Aside from his work at the Newcomer Health Clinic, Dr. Holland is also the Chair of Ethics for the Canadian Medical Association, Chair of the Policy and Health Issues Committee for Doctors Nova Scotia and President-Elect of Doctors Nova Scotia. Aside from these “extra-curricular” pursuits, Dr. Holland splits his clinical time between Emergency Medicine and Family Medicine. He currently divides clinical time equally between Emergency Medicine in Truro, Nova Scotia and Family Medicine. Dr. Holland’s family medicine time is equally divided between Refugee Health (at the Newcomer Health Clinic in Halifax) and First Nations health (at the Sipekne’katik Health Center in Indian brook, Nova Scotia).

Funding for the series was provided by the Public Health Agency of Canada. The opinions expressed are those of the speaker(s) and do not necessarily reflect the official views of the Public Health Agency of Canada or the host organization, National Collaborating Centre for Infectious Disease (NCCID).

Atlantic Health Organizations Meet to Address Antimicrobial Stewardship in Halifax

For immediate release

Atlantic Health Organizations Meet to Address Antimicrobial Stewardship in Halifax

June 8, 2017 (Halifax) – The National Collaborating Centre for Infectious Diseases (NCCID) and the Public Health Agency of Canada are pleased to greet representatives from across the Atlantic provinces today to discuss strategies for improving the use of antimicrobials such as antibiotics.

Physicians, pharmacists and public health staff will share information on successes and challenges in ensuring appropriate use of antibiotics and helping to reduce resistance to life-saving treatments. “We are really pleased to be part of the growing interest and momentum in effective and appropriate use of antimicrobials,” said Yoav Keynan, co-Scientific Director at the NCCID. “This event builds upon work we have been engaged in across the country for over a year. The Atlantic Region in particular has a strong role to play in leading the way for other parts of Canada.”

Antimicrobial resistance has been in the news more and more and is considered a significant threat to human health by the World Health Organization. It has been estimated that by 2050, annual deaths due to AMR could reach 10 million worldwide, overtaking deaths due to diabetes and cancer combined. And AMR is not just a human health threat; it is a complex issue that has animal, agricultural, environmental and economic implications.

Antimicrobial stewardship involves systems-wide organization and approaches to monitoring the most effective use of antimicrobials drugs, and promoting their appropriate use according to national and international guidelines. It is one of four pillars of the Government of Canada’s Federal Framework for Action on AMR, which identifies AMS as conserving the effectiveness of existing treatments through infection prevention and control guidelines, education and awareness, regulations, and oversight.

“The groundwork has been laid and there is considerable expertise in this country. Now our task is to reinforce and support AMS programs locally so that patients, practitioners and policy-makers are committed and involved”, said Margaret Haworth-Brockman, Senior Program Manager at the NCCID.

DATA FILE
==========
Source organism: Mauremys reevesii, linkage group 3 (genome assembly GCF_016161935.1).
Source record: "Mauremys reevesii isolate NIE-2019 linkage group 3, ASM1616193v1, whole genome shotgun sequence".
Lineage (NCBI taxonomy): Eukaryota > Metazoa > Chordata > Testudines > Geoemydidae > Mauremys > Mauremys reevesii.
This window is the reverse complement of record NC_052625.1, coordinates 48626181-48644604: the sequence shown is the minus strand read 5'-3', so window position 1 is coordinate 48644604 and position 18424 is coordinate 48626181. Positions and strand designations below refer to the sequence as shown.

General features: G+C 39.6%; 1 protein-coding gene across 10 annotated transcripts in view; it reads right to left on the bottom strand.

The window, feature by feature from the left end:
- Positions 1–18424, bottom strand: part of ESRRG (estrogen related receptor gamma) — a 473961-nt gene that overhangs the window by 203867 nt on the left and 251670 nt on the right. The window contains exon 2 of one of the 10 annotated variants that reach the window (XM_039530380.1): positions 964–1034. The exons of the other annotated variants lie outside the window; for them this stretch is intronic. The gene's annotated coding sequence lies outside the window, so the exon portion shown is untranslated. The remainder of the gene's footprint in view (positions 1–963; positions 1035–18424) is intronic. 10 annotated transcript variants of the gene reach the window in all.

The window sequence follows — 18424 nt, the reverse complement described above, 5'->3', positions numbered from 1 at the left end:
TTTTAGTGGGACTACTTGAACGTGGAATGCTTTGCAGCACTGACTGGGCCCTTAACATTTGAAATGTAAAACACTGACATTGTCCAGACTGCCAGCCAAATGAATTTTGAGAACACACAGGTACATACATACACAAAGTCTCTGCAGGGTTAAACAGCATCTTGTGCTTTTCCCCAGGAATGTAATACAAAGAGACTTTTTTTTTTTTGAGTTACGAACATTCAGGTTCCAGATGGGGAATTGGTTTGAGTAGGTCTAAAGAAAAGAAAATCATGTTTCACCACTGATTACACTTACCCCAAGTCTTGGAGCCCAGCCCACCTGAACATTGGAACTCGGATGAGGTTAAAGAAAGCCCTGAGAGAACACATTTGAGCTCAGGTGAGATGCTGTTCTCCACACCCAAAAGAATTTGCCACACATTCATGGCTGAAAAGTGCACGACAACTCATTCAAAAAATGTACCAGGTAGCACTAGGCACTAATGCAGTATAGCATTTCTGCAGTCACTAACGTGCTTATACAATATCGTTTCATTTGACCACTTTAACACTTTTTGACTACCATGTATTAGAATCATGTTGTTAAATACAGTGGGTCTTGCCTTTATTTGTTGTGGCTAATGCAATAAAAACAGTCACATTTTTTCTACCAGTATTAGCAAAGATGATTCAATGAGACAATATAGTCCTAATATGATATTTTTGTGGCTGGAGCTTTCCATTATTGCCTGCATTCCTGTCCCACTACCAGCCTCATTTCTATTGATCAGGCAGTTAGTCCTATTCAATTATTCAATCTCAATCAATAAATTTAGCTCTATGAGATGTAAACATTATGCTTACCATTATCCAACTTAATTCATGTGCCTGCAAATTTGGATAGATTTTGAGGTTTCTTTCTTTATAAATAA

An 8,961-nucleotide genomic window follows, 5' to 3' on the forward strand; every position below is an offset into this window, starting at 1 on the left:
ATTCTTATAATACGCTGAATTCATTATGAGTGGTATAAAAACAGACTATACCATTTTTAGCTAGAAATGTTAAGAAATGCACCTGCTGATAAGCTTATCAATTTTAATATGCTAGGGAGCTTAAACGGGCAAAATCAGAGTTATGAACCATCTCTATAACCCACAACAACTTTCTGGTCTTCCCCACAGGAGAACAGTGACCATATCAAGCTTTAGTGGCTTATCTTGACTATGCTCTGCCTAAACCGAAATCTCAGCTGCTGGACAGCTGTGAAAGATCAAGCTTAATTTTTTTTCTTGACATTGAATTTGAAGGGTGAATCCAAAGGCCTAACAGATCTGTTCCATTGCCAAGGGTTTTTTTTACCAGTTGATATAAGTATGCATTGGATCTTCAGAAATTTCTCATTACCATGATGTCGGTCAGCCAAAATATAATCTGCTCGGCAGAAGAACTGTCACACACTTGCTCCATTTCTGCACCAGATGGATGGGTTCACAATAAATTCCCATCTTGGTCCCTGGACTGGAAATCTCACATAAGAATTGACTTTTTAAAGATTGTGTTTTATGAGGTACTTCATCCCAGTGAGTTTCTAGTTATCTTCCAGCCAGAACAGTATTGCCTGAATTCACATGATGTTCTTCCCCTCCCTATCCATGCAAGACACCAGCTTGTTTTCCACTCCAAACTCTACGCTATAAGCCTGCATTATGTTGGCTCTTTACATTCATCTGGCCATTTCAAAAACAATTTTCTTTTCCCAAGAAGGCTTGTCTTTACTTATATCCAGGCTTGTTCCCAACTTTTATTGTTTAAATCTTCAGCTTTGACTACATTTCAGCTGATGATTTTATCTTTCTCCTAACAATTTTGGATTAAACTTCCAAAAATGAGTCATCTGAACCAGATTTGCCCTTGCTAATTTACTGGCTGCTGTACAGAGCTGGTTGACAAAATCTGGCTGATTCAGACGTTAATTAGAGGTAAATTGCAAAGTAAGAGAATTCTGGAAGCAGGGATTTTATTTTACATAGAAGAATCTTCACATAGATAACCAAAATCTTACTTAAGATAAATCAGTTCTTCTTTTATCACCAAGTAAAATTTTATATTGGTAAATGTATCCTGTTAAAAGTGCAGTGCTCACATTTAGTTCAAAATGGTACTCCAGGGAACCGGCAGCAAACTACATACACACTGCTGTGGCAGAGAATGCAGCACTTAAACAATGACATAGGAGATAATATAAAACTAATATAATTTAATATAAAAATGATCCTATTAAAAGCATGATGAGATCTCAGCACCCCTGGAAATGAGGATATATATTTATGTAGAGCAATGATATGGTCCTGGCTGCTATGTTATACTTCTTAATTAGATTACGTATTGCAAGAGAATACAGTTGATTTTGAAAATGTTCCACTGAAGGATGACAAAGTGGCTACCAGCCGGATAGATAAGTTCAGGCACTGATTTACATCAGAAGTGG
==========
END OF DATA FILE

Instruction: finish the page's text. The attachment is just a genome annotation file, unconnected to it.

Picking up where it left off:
For more information on AMR and AMS, and to find additional resources, please contact NCCID at or 1-204-318-2591.

What can Big Data do for Public Health?

What can Big Data do for Public Health?

WEBINAR / MAY 17, 2017 // New information was presented on the potential contributions of big data for infectious diseases surveillance and the investigation of foodborne outbreaks in Canada. Recognizing the potential for big data as a resource for public health planning and decision-making, NCCID commissioned a summary of evidence with the objectives of:

  1. Understanding big data resources related to infectious diseases surveillance;
  2. Exploring options and challenges in visualizing and analyzing the resulting information; and
  3. Highlighting examples of how big data have been applied to foodborne illnesses.

In this presentation, Dr. Cheryl Waldner, DVM, PhD (University of Saskatchewan) gave an overview of big data, its opportunities and limitations for public health, and describe examples related to foodborne illnesses.

An archived version of this webinar is now available for viewing. Please email Margaret Haworth-Brockman, NCCID Senior Program Manager, for access.

Antimicrobial Stewardship in Long Term / Elder Care

Antimicrobial Stewardship in Long Term / Elder Care: The Case To Act, A Call To Leaders

Presented by: The National Collaborating Centre for Infectious Diseases (NCCID) and Do Bugs Need Drugs? Alberta Health Services


An archived version of this webinar is now available for viewing. Please email Harpa Isfeld-Kiely, NCCID Senior Project Manager, for access.

This March 9, 2017 webinar was developed for senior leaders, decision makers and innovators in long term care—administrators, medical directors, directors of care, or program managers—in provincial, private or voluntary sector organizations. Leads were asked to invite key staff who implement antimicrobial stewardship programs (e.g. infection prevention and control specialists, or nurse practitioners).


The emergence of antimicrobial resistant (AMR) microorganisms in care facilities and their spread into the community places patients at risk and contributes to a major public health challenge. To respond effectively, leaders require knowledge of the challenges and opportunities to take action.